Baltimore County spent millions on a free bus, looks to expand despite low ridership
Baltimore County leaders set aside millions for a free ride to get around Towson but not many riders are boarding the bus. The Towson Loop Circulator was launched with much fanfare in October 2021. Officials are now exploring how to get more people to take the free bus while considering expanding the service to other parts of the county.
Earlier this week Tamar McKnight was behind the wheel of a Loop bus. She was driving the purple route that goes north to south on York Road then swings west to the Greater Baltimore Medical Center. She’s been driving for the Loop since the service began.
McKnight said she loves her job but wishes there were more riders because “it makes the day go quicker.”
McKnight had two riders as she made her way through the early morning Towson rush hour.
“It depends on the time of day,” McKnight said. “I’d say the most I’ve gotten on the bus at once is about eight people.”'
That's roughly one-third of the total bus capacity with two dozen seats.
Later that day, Shar Smith was catching a ride to work on the Loop’s busier orange route which runs east and west. Stops include Towson Place, Towson Town Center and The Shops at Kenilworth. There were several riders on board but Smith, who rides regularly, said she’s often the only passenger.
“I just think it’s a pretty solid way to get around if you’re going a short distance,” Smith said.
A nine month tally provided by the county shows about 30,000 riders have taken the bus so far. In 2020, a feasibility study forecasted that the bus would garner about 250,000 riders annually after a year or two and when the coronavirus pandemic restrictions subsided.
Republican Councilman David Marks represents District 5. Towson was in his district until redistricting redrew the political lines earlier this year. He pushed for the free bus for years. In 2010 on the campaign trail Marks argued that the county seat is growing and there’s no more room to expand the roadways.
“Certainly the ridership has been slow but I do think it will improve as time goes on,” Marks said.
For years, the circulator project was blocked by the late Kevin Kamenetz, who was county executive from 2010 until his death in May 2018. In a 2014 interview, Kamenetz said Towson is in the suburbs and people who live, work and shop there like their cars.
“Most of those people aren’t going to utilize a bus to get there,” Kamenetz said. “It’s not the type of pattern, probably, that is amenable to people using a circulator so it’s something that sounds good but who is actually going to ride it?”
County Executive Johnny Olszewski embraced the idea of the free bus during his campaign for the office in 2018.
Councilman Marks said it takes time for any new transit initiative to catch on and it was not a mistake to start the Loop service last fall because at that time there were signs we were moving out of the pandemic.
“This is Baltimore County’s first experiment with transit,” Marks said. “We’ve been a highway-oriented county for our entire history. There’s going to be some growing pains. There’s going to be some lessons learned. But I’m confident that this can be a model for other places.”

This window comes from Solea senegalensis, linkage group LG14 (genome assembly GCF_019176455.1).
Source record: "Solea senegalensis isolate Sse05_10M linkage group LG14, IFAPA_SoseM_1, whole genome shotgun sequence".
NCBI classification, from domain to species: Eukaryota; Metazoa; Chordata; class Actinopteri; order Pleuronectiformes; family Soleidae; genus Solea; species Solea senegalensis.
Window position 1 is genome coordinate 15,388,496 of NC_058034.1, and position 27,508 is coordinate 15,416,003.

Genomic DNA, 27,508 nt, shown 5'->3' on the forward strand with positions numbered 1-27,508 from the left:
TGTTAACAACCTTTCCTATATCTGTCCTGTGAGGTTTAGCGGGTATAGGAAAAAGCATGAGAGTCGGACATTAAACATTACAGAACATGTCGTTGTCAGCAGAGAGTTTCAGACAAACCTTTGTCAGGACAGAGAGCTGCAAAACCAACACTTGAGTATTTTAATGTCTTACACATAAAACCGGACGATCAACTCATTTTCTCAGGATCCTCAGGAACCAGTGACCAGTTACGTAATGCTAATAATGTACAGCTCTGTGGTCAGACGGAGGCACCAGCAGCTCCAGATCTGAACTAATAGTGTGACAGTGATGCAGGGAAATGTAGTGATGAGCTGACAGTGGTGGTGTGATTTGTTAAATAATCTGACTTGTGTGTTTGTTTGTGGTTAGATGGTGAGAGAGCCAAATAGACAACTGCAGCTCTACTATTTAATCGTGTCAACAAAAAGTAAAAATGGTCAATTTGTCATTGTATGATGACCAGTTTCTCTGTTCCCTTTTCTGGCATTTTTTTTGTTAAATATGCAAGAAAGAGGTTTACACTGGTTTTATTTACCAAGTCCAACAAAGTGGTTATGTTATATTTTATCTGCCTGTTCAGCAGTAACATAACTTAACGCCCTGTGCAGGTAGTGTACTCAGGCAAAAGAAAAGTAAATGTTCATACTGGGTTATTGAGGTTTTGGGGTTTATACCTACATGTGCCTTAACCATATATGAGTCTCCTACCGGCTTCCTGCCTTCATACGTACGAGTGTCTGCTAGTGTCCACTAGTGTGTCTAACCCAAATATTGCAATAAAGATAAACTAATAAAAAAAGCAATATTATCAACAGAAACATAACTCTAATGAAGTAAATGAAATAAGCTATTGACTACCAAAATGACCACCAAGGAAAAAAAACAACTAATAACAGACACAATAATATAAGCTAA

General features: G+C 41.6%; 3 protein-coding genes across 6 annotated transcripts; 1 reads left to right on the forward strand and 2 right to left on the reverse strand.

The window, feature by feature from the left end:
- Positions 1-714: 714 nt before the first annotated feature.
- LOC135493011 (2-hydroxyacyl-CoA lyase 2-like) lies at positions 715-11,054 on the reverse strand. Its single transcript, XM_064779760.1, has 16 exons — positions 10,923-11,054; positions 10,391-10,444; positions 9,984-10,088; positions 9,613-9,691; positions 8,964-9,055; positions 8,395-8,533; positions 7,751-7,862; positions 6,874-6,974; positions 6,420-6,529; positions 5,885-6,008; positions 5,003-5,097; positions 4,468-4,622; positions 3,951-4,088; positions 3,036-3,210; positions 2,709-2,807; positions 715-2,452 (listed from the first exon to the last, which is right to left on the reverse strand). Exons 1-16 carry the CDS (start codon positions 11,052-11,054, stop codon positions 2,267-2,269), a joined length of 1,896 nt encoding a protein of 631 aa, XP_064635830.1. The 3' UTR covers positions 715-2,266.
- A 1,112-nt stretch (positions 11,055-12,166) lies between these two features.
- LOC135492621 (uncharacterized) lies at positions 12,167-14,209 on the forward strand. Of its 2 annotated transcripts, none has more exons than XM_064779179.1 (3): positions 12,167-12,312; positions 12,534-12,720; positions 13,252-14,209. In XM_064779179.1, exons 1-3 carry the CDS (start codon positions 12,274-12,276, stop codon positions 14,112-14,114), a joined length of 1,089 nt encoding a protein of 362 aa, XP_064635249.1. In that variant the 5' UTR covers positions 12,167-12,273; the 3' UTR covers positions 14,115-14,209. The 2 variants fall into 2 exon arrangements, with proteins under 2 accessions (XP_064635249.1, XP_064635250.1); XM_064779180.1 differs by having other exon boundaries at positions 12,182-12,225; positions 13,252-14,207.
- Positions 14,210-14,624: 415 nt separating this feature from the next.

To that end, D’Andrea Walker, the acting director of the county’s transportation department said the county is considering expanding free bus service to other parts of the county despite the Loop’s slow start.
“We feel like the economy’s going to come back,” Walker said. “We feel like we’re going to fully come out of COVID. We’re keeping our fingers crossed anyway, right?”
The county is spending around $100,000 for new feasibility studies on free circulators for Owings Mills and Catonsville. It also is working with the Maryland Transit Administration about possibly providing a free circulator at Tradepoint Atlantic, the 3,300 acre global distribution center in Eastern Baltimore County. The goal is that the state transit system would help commuters get to Tradepoint for work. In exchange the circulator, rather than the state transit administration, would ferry people around the property.
The county estimates the Towson Loop’s annual cost will be $3.7 million. This year it plans to pay for about $1 million of that with American Rescue Plan money.
Walker said it has been a challenge to have enough drivers. Bus drivers are in high demand. Local school systems are scrambling for them as well. County Executive Johnny Olszewski bumped up hourly wages for Loop bus drivers an extra $1 per hour to be competitive. According to the county, bus drivers make between $21 to $22 an hour.
Also, they’ve had two waves of drivers being out with COVID-19.
“It’s a constant churn when it comes to our drivers,” Walker said. “It hasn’t adversely impacted service too much.”
Walker said they are looking for ways to increase ridership on the Loop. For instance, they will pitch it to students returning to Towson University and Goucher College. Also they realized there is nothing on the outside of the buses that tells residents it’s a free service. They're fixing that.
“So everybody will know it’s free,” Walker said. “You can jump on, jump off. So we’re learning as we’re going through this process.”
The buses have room for 25 passengers. The seats come with safety belts. There is room in the front portion of the bus for wheelchairs and bicycles.
Mark Greber said he rides regularly and he is seeing ridership pick up “because more and more people know about it.”
Greber is in a power wheelchair He got off the bus on a lift operated by the driver, Crystal Froneberger.
“The driver’s the best,” said Greber. “Like a family.”